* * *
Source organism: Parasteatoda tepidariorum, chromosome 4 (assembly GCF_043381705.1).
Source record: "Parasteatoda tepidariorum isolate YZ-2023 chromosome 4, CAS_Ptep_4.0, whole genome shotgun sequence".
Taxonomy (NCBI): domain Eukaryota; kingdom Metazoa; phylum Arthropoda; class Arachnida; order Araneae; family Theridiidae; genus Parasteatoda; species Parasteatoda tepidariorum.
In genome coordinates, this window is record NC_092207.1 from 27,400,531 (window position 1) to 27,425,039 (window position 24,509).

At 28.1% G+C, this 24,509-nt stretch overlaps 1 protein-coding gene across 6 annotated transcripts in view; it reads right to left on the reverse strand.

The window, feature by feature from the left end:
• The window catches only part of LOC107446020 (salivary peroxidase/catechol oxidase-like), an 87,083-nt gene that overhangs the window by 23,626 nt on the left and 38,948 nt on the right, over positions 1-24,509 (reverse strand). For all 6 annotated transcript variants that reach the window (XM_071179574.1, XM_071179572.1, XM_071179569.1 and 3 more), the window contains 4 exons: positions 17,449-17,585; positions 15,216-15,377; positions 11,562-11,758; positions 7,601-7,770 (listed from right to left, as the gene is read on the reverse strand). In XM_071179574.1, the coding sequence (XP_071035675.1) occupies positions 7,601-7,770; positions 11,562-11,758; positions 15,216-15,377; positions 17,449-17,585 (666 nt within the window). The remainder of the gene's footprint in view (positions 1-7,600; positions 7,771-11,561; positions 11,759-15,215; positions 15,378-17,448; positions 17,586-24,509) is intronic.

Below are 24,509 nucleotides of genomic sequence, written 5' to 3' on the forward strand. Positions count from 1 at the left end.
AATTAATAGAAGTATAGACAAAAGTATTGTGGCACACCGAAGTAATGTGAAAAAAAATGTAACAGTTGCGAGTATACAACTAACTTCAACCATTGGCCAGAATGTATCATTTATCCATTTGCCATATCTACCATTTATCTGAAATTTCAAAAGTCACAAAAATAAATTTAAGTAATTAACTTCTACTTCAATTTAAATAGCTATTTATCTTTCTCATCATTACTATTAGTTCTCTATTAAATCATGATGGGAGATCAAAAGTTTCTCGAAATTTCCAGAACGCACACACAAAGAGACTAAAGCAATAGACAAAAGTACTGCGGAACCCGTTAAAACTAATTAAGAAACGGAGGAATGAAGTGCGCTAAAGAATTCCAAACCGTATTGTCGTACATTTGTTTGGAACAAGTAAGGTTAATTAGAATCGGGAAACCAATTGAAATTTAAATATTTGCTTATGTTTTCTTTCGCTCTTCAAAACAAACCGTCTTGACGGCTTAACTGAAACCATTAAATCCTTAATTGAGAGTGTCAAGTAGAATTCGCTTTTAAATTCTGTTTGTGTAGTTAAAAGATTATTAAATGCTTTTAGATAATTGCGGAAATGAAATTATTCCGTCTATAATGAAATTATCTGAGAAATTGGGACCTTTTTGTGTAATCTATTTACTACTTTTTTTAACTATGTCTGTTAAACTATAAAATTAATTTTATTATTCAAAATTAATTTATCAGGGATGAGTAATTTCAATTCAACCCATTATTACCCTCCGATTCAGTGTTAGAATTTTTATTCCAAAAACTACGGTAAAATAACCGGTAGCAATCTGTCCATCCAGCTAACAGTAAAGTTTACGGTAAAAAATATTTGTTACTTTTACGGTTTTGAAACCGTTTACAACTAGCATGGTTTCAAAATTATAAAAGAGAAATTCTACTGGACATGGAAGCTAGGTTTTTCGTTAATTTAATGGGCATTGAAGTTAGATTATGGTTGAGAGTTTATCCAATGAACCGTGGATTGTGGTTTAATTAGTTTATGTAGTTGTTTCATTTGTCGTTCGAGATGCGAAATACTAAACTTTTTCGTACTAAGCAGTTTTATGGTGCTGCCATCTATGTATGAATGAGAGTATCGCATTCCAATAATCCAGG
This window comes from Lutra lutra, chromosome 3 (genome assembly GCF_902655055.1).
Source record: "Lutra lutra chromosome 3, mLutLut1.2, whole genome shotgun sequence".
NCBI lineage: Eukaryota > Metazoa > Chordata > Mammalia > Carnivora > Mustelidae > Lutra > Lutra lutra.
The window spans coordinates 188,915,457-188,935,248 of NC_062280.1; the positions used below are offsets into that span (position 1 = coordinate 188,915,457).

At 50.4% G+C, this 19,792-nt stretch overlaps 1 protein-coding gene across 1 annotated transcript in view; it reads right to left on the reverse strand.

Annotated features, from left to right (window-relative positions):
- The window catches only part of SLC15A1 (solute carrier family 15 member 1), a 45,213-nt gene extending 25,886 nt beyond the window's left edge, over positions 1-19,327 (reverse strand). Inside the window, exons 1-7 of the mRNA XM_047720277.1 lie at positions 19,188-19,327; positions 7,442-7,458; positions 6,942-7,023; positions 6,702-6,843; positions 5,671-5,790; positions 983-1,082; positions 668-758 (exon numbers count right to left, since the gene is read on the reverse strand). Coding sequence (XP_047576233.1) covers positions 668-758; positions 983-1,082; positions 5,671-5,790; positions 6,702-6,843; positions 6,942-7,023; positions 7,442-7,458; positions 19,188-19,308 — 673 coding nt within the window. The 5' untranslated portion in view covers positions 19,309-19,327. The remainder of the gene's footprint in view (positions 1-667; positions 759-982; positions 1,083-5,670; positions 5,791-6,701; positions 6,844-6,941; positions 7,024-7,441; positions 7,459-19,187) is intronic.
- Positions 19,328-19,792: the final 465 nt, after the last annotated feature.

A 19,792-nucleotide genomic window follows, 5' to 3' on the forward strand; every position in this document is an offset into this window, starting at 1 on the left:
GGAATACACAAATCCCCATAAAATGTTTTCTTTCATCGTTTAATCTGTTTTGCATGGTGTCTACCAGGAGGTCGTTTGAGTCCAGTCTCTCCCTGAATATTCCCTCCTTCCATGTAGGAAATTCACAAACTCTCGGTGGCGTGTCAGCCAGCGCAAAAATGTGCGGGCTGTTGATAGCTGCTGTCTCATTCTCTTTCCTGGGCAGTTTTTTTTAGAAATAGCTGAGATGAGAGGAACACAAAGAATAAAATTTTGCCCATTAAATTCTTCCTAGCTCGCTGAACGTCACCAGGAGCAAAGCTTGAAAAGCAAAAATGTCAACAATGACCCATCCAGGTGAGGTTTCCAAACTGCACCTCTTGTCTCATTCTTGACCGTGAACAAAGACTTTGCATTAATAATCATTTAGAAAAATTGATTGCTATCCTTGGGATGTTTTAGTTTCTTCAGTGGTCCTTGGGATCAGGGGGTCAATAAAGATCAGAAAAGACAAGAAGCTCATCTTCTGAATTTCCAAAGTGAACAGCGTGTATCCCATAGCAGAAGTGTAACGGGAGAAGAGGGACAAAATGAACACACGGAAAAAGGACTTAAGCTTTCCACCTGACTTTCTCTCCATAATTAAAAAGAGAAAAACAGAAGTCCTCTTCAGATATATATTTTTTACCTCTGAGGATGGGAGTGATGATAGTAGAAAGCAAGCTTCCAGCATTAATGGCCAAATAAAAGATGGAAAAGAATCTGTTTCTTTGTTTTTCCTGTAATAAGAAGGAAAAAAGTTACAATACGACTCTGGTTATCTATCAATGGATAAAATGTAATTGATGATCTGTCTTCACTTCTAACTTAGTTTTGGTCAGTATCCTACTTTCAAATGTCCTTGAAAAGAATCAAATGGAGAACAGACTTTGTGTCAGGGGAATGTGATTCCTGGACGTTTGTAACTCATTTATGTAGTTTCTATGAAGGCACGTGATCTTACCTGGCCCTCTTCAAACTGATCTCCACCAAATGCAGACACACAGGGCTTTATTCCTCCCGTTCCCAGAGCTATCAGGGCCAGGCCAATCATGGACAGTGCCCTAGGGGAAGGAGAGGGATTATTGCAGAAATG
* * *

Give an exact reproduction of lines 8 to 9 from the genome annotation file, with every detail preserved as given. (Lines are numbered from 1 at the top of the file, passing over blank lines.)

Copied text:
Below are 24,509 nucleotides of genomic sequence, written 5' to 3' on the forward strand. Positions count from 1 at the left end.
AATTAATAGAAGTATAGACAAAAGTATTGTGGCACACCGAAGTAATGTGAAAAAAAATGTAACAGTTGCGAGTATACAACTAACTTCAACCATTGGCCAGAATGTATCATTTATCCATTTGCCATATCTACCATTTATCTGAAATTTCAAAAGTCACAAAAATAAATTTAAGTAATTAACTTCTACTTCAATTTAAATAGCTATTTATCTTTCTCATCATTACTATTAGTTCTCTATTAAATCATGATGGGAGATCAAAAGTTTCTCGAAATTTCCAGAACGCACACACAAAGAGACTAAAGCAATAGACAAAAGTACTGCGGAACCCGTTAAAACTAATTAAGAAACGGAGGAATGAAGTGCGCTAAAGAATTCCAAACCGTATTGTCGTACATTTGTTTGGAACAAGTAAGGTTAATTAGAATCGGGAAACCAATTGAAATTTAAATATTTGCTTATGTTTTCTTTCGCTCTTCAAAACAAACCGTCTTGACGGCTTAACTGAAACCATTAAATCCTTAATTGAGAGTGTCAAGTAGAATTCGCTTTTAAATTCTGTTTGTGTAGTTAAAAGATTATTAAATGCTTTTAGATAATTGCGGAAATGAAATTATTCCGTCTATAATGAAATTATCTGAGAAATTGGGACCTTTTTGTGTAATCTATTTACTACTTTTTTTAACTATGTCTGTTAAACTATAAAATTAATTTTATTATTCAAAATTAATTTATCAGGGATGAGTAATTTCAATTCAACCCATTATTACCCTCCGATTCAGTGTTAGAATTTTTATTCCAAAAACTACGGTAAAATAACCGGTAGCAATCTGTCCATCCAGCTAACAGTAAAGTTTACGGTAAAAAATATTTGTTACTTTTACGGTTTTGAAACCGTTTACAACTAGCATGGTTTCAAAATTATAAAAGAGAAATTCTACTGGACATGGAAGCTAGGTTTTTCGTTAATTTAATGGGCATTGAAGTTAGATTATGGTTGAGAGTTTATCCAATGAACCGTGGATTGTGGTTTAATTAGTTTATGTAGTTGTTTCATTTGTCGTTCGAGATGCGAAATACTAAACTTTTTCGTACTAAGCAGTTTTATGGTGCTGCCATCTATGTATGAATGAGAGTATCGCATTCCAATAATCCAGG